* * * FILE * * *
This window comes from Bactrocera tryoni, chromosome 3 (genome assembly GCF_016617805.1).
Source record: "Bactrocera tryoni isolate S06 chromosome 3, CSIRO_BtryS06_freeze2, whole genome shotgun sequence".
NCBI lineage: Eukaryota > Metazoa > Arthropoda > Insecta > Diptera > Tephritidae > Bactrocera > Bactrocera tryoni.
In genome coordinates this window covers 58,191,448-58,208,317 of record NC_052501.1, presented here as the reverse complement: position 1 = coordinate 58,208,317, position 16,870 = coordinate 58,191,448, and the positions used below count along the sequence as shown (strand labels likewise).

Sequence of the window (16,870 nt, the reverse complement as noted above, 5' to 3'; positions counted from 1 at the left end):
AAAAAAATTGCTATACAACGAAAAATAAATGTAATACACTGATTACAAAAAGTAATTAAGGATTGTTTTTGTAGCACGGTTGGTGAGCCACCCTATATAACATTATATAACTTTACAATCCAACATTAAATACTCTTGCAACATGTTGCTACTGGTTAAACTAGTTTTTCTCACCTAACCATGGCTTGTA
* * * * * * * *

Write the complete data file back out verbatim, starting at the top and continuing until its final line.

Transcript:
This window comes from Bactrocera tryoni, chromosome 3 (genome assembly GCF_016617805.1).
Source record: "Bactrocera tryoni isolate S06 chromosome 3, CSIRO_BtryS06_freeze2, whole genome shotgun sequence".
NCBI lineage: Eukaryota > Metazoa > Arthropoda > Insecta > Diptera > Tephritidae > Bactrocera > Bactrocera tryoni.
In genome coordinates this window covers 58,191,448-58,208,317 of record NC_052501.1, presented here as the reverse complement: position 1 = coordinate 58,208,317, position 16,870 = coordinate 58,191,448, and the positions used below count along the sequence as shown (strand labels likewise).

Sequence of the window (16,870 nt, the reverse complement as noted above, 5' to 3'; positions counted from 1 at the left end):
AAAAAAATTGCTATACAACGAAAAATAAATGTAATACACTGATTACAAAAAGTAATTAAGGATTGTTTTTGTAGCACGGTTGGTGAGCCACCCTATATAACATTATATAACTTTACAATCCAACATTAAATACTCTTGCAACATGTTGCTACTGGTTAAACTAGTTTTTCTCACCTAACCATGGCTTGTA